Tuesday, February 7, 2012
Super Bowl, Bailouts and Dirty Harry
I watched the Super Bowl last Sunday. I had no rooting interest, but I thought the game was pretty entertaining. I also thought the ads were pretty average with a few highlights - I mean, really, how much mileage can you get out of Bud Light, Betty White, and Star Wars year after year. I guess it's subjective, but I found the ads boring.
One that is getting some attention now is the Chrysler-sponsored Clint Eastwood spot that aired at halftime and talked about how Detroit automakers have rebounded and is back in fighting shape. Turns out, certain high profile conservatives found the ads in poor taste because they talked about the resurgence of the U.S. auto industry...the U.S. auto industry that taxpayers bailed out and now that has rebounded, paid off its debt to taxpayers and is again competitive and thriving. Ohhh...conservatives don't like giving credit to the bailout. No, no. It runs counter to everything they stand for.
So what do these displeased conservatives do? They don't go on record saying how they were against the (now proven successful) bailout and what they would have done differently. No. They instead say, "because auto companies owe a debt of gratitude to the Obama administration for the bailout, they are doing this advert...and essentially then Obama is parleying public funds into corporate advertising. Isn't that outrageous."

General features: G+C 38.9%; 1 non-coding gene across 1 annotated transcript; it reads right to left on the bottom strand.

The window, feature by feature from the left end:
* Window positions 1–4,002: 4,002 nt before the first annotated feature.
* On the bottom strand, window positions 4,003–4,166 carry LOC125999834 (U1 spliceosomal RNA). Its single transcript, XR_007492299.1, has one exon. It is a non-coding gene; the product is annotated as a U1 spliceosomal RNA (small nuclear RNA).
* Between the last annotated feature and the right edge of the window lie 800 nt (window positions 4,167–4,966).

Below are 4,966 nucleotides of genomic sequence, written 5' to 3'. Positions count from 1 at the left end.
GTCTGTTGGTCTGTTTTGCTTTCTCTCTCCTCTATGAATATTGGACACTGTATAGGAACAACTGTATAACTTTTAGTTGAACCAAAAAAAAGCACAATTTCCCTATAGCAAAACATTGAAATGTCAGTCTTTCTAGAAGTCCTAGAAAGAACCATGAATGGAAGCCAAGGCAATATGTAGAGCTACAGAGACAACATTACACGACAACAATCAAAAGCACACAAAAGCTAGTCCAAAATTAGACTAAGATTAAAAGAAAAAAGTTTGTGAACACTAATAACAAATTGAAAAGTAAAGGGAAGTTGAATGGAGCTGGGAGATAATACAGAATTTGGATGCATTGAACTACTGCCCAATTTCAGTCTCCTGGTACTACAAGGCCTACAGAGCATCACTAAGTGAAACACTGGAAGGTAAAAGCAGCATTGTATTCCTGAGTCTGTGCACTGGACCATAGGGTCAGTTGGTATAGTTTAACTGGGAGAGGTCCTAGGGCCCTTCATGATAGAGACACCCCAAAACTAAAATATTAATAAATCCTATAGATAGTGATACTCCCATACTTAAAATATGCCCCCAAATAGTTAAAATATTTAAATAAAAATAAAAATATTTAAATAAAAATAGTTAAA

Setting aside that this is utter wank. Literally and figuratively false. And setting aside that U.S. automakers who received bailout funds have fully repaid them, below is an excerpt written by The Rude Pundit today on his blog that explains the irony, hypocrisy and downright maddening position from conservatives on this advertisement...
Speaking of conservatives being fucking crazy, the outrage on the right over the Clint Eastwood-narrated Chrysler ad is beyond bizarre. Yes, there was an image from the protests at the Wisconsin capital, but that was timed with the word "discord," not "freedom" or "heroic." Otherwise, the script is a locker room pep talk, one that is inclusive as can be. One part in particular seems to grate on the right: Detroit "almost lost everything. But we all pulled together, now Motor City is fighting again." At some point, someone needs to say to Republicans that it's okay to have been wrong about the auto bailout. Now let's move on.
But they can't. They just can't. Karl Rove pranced onto Fox "news" to announce his displeasure, saying that the ad was "a sign of what happens when you have Chicago-style politics, and the president of the United States and his political minions are, in essence, using our tax dollars to buy corporate advertising." The man who helped demonize a legless Vietnam vet said he was "offended."
What this reaction says is something deeper. See, Clint Eastwood, who voted for John McCain and opposed the bank and car bailouts, thinks the whole controversy is bullshit. He rewrote the script, and he's donating his pay to charity. What Rove and the rest of the right's negative reaction really means is that they are divorced from the nation as a whole. In the ad, Eastwood says that, during tough times, "we all rallied around what was right, and acted as one." We acted, in essence, like Americans.
Conservatives are saying that it's offensive to expect them to do so. And if Dirty Harry wants to wallow around with the dirty hippies, then fuck him, too.